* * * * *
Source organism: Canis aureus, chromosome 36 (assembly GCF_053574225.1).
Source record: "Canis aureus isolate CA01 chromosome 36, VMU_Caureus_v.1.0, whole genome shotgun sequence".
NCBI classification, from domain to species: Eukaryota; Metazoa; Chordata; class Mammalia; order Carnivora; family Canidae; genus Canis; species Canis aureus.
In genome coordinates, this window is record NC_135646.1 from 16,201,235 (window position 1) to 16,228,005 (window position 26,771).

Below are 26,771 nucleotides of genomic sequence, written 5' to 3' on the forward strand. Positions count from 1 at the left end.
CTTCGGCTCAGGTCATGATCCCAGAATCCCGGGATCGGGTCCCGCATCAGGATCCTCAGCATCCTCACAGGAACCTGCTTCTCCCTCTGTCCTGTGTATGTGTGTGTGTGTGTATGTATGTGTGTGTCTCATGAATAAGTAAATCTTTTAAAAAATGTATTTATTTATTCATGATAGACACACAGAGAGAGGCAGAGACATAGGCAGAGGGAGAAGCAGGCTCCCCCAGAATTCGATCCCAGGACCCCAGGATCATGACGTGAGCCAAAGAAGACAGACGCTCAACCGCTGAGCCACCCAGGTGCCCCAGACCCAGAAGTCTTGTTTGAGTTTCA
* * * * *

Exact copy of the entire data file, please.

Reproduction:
Source organism: Canis aureus, chromosome 36 (assembly GCF_053574225.1).
Source record: "Canis aureus isolate CA01 chromosome 36, VMU_Caureus_v.1.0, whole genome shotgun sequence".
NCBI classification, from domain to species: Eukaryota; Metazoa; Chordata; class Mammalia; order Carnivora; family Canidae; genus Canis; species Canis aureus.
In genome coordinates, this window is record NC_135646.1 from 16,201,235 (window position 1) to 16,228,005 (window position 26,771).

Below are 26,771 nucleotides of genomic sequence, written 5' to 3' on the forward strand. Positions count from 1 at the left end.
CTTCGGCTCAGGTCATGATCCCAGAATCCCGGGATCGGGTCCCGCATCAGGATCCTCAGCATCCTCACAGGAACCTGCTTCTCCCTCTGTCCTGTGTATGTGTGTGTGTGTGTATGTATGTGTGTGTCTCATGAATAAGTAAATCTTTTAAAAAATGTATTTATTTATTCATGATAGACACACAGAGAGAGGCAGAGACATAGGCAGAGGGAGAAGCAGGCTCCCCCAGAATTCGATCCCAGGACCCCAGGATCATGACGTGAGCCAAAGAAGACAGACGCTCAACCGCTGAGCCACCCAGGTGCCCCAGACCCAGAAGTCTTGTTTGAGTTTCA